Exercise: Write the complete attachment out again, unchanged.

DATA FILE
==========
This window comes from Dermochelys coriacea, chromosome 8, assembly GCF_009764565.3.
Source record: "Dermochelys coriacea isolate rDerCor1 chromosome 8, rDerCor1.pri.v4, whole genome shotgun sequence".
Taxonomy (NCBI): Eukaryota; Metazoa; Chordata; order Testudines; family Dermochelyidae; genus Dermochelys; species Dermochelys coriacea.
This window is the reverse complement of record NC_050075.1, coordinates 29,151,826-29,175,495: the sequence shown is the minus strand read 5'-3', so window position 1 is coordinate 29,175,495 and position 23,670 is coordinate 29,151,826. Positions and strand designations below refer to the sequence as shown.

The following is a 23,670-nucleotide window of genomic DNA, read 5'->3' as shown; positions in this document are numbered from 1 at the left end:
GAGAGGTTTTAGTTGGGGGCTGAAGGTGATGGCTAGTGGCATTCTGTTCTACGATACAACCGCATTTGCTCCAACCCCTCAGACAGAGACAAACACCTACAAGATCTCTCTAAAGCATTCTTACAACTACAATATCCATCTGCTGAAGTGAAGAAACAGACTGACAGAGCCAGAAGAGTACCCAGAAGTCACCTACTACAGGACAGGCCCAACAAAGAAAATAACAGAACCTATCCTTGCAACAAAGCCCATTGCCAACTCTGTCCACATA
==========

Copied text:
This window comes from Dermochelys coriacea, chromosome 8, assembly GCF_009764565.3.
Source record: "Dermochelys coriacea isolate rDerCor1 chromosome 8, rDerCor1.pri.v4, whole genome shotgun sequence".
Taxonomy (NCBI): Eukaryota; Metazoa; Chordata; order Testudines; family Dermochelyidae; genus Dermochelys; species Dermochelys coriacea.
This window is the reverse complement of record NC_050075.1, coordinates 29,151,826-29,175,495: the sequence shown is the minus strand read 5'-3', so window position 1 is coordinate 29,175,495 and position 23,670 is coordinate 29,151,826. Positions and strand designations below refer to the sequence as shown.

The following is a 23,670-nucleotide window of genomic DNA, read 5'->3' as shown; positions in this document are numbered from 1 at the left end:
GAGAGGTTTTAGTTGGGGGCTGAAGGTGATGGCTAGTGGCATTCTGTTCTACGATACAACCGCATTTGCTCCAACCCCTCAGACAGAGACAAACACCTACAAGATCTCTCTAAAGCATTCTTACAACTACAATATCCATCTGCTGAAGTGAAGAAACAGACTGACAGAGCCAGAAGAGTACCCAGAAGTCACCTACTACAGGACAGGCCCAACAAAGAAAATAACAGAACCTATCCTTGCAACAAAGCCCATTGCCAACTCTGTCCACATA